(WFXR) — The Virginia Department of Energy (Virginia Energy) will be getting a significant increase in funding, according to an announcement made by Gov. Glenn Youngkin on Wednesday.
On Wednesday, July 6, Youngkin announced that $22,790,000 in federal funding was awarded to Virginia Energy to reclaim abandoned mine land across Virginia.
According to a press release from the governor’s office, this extra funding will significantly increase projects and job opportunities that are made possible through the Abandoned Mine Land (AML) program.
“We are excited to get to work and assist in getting others back to work with this announcement of federal funds,” said Youngkin. “Creating jobs in coal-impacted communities is a priority, and through the reclamation and repurposing of these mined lands, we hope to see an additional economic activity for properties that can become suitable for development.”
Previous funding limited the number of jobs that could be completed annually. The new award of $22.7 million will allow numerous projects to be completed that have been waiting for a long time. Officials say that Virginia Energy called coal companies to bid on various AML to cover the increase in projects needing completion.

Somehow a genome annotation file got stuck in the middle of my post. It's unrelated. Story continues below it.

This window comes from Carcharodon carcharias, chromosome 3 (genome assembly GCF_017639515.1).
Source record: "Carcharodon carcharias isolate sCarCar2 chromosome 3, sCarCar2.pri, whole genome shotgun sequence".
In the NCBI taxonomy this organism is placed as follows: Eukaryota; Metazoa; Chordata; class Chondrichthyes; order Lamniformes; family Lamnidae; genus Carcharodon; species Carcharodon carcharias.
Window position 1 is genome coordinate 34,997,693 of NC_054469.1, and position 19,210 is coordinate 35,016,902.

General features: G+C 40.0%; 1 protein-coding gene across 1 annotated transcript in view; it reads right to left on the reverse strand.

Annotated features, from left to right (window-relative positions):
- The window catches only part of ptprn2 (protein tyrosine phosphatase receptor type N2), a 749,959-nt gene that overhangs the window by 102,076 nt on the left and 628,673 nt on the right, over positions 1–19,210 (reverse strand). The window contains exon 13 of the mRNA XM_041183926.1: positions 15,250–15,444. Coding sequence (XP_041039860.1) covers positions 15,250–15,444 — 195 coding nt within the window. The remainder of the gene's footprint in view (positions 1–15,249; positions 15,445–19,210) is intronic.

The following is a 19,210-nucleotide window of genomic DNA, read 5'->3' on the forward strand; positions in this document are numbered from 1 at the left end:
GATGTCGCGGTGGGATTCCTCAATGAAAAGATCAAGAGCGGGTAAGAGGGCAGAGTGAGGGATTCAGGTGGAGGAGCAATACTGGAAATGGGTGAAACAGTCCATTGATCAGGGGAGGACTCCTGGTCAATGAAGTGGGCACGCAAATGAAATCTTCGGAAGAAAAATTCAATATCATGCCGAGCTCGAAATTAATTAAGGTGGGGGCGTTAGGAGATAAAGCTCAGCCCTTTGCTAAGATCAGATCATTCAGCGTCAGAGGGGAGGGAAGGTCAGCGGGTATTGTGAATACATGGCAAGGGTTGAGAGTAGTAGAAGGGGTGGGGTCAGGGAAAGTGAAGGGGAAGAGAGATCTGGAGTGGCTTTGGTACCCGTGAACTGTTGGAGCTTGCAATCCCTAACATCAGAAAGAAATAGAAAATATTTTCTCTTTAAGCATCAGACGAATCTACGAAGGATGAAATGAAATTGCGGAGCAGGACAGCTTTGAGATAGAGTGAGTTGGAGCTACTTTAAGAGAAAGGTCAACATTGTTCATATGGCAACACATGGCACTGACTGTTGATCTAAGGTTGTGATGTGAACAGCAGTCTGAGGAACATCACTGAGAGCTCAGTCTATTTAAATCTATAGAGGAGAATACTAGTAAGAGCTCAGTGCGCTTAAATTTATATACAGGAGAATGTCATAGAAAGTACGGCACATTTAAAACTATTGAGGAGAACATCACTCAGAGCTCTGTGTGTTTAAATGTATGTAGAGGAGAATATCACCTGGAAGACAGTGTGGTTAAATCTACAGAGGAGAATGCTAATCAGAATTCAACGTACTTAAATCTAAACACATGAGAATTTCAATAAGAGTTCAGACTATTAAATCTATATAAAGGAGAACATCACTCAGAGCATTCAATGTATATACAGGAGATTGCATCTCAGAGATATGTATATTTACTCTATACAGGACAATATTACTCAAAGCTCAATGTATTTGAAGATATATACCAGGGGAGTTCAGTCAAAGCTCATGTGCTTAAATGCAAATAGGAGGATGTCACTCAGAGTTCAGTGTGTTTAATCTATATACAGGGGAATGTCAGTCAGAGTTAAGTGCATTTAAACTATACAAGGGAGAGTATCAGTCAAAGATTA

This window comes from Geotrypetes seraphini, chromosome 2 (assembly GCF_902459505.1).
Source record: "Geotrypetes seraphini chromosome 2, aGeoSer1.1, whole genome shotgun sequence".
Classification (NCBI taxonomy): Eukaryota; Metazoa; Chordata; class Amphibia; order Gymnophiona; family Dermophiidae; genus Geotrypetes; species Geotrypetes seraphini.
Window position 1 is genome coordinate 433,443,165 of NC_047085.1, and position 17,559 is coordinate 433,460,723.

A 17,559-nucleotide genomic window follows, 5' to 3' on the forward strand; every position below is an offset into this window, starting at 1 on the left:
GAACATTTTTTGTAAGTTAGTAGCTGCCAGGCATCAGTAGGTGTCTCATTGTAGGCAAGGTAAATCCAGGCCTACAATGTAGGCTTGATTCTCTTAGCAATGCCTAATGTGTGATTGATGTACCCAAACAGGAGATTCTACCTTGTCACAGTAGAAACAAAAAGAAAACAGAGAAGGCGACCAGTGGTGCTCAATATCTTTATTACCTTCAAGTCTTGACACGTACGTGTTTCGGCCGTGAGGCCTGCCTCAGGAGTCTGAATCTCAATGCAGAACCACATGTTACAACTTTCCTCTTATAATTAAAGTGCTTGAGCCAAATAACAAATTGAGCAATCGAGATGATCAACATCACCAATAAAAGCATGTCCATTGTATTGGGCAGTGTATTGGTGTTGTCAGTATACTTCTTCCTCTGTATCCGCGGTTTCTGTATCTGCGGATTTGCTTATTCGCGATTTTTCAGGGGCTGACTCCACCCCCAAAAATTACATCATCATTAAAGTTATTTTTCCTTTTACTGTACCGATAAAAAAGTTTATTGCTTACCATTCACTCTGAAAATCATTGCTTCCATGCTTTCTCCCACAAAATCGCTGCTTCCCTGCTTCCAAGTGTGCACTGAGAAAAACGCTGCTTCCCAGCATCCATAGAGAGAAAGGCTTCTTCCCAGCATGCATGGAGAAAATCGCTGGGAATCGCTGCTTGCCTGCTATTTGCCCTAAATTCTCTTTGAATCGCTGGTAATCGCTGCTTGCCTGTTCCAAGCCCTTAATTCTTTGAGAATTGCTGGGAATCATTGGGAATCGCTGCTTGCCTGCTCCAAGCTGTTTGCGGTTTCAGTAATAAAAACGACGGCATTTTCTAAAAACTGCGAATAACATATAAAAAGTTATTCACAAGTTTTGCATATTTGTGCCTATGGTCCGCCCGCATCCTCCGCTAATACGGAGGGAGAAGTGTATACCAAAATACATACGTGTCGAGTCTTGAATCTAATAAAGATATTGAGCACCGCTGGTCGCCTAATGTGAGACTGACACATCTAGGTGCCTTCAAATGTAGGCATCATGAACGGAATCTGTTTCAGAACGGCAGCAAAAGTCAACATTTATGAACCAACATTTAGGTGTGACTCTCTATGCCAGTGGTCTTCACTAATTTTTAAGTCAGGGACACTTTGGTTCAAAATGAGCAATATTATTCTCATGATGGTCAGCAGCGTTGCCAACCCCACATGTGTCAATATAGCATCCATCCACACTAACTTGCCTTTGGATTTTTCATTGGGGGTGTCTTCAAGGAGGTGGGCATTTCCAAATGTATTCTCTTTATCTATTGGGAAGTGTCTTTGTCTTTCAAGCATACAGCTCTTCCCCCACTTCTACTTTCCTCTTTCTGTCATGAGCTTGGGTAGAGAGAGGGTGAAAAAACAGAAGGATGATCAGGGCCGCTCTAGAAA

“Southwest Virginia has a ready workforce to complete the numerous infrastructure projects in Virginia,” said Secretary of Commerce and Trade Caren Merrick. “Our agency prides itself on economic development in this region and we will aid in continued job increases over the next 15 years with this specific funding.”
The governor’s office says Virginia Energy has created 792 jobs through the traditional AML program since 2017. The AML program typically receives $4 million in funding annually, adding an average of 100 jobs every five years. The new funding is projected to create more than 1,000 jobs.
In addition to more jobs, the new funding will reportedly allow Virginia Energy to reclaim the land where historic mining caused environmental harm and danger.
“There are thousands of features posing safety and environmental harm due to historic mining in southwest Virginia and other areas of the state where coal was once extracted,” said Virginia Energy Director John Warren. “These funds will allow us to reclaim and repurpose just over 80% of the current inventory Virginia Energy has gathered since our AML program began in 1981.”
Any coal companies or contractors interested in bidding on AML projects can learn more by visiting the Virginia Energy website.